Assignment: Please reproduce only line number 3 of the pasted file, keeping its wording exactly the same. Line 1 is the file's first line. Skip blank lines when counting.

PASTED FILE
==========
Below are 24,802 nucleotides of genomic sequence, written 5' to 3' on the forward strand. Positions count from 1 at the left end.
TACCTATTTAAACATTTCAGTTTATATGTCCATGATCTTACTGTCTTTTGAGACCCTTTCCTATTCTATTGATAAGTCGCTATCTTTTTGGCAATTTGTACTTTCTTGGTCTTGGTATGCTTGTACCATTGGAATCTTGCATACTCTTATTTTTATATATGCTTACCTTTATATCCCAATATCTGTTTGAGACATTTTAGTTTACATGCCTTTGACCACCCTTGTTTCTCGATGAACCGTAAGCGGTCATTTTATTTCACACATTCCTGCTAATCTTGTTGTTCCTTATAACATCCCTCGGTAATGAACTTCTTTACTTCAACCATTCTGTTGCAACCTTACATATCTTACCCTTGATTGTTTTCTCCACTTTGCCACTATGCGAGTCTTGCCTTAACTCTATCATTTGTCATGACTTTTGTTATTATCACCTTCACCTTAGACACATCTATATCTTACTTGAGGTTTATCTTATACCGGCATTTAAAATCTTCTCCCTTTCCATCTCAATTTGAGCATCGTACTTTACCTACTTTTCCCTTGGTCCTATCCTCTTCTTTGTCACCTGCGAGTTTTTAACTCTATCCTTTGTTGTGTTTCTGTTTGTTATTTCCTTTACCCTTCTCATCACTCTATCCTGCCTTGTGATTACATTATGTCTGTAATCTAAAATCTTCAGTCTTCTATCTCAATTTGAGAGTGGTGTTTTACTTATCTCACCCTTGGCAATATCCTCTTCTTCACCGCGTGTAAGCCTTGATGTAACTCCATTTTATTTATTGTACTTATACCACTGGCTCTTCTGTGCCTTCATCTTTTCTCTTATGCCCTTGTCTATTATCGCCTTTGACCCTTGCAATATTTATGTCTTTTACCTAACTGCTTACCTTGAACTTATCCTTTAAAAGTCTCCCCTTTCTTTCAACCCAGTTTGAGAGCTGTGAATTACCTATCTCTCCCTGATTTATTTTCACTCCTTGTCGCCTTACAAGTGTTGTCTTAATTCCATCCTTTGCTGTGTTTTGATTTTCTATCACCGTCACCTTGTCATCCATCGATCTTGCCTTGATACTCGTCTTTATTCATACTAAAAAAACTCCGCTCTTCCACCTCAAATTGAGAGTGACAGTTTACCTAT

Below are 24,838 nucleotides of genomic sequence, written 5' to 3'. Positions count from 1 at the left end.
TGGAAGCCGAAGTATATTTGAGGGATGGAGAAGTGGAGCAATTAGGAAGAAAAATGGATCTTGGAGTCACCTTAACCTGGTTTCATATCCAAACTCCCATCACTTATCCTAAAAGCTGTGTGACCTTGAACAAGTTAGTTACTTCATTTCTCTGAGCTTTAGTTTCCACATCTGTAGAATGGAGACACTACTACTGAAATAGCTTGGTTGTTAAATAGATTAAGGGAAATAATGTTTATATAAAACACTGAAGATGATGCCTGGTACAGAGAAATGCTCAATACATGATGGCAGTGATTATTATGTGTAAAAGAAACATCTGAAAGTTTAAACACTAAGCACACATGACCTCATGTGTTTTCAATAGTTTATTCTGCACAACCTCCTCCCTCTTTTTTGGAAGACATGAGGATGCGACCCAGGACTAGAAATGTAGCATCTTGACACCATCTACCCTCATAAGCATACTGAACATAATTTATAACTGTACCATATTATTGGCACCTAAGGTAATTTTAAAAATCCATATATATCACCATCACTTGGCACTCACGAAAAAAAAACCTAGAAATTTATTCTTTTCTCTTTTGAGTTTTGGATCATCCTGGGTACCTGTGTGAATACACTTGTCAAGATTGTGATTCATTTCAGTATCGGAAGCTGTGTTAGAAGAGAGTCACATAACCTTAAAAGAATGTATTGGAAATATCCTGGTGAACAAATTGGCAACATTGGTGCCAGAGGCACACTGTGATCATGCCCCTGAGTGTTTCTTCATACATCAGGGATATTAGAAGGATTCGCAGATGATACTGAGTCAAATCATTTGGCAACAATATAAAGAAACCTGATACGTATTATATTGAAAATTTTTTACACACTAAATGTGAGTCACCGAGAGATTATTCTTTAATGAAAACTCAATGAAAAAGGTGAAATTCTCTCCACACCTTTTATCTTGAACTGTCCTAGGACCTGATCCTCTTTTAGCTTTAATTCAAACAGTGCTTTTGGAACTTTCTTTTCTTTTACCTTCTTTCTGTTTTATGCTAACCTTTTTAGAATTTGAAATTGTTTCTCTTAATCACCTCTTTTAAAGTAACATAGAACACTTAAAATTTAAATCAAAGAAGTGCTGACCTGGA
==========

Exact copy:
Below are 24,838 nucleotides of genomic sequence, written 5' to 3'. Positions count from 1 at the left end.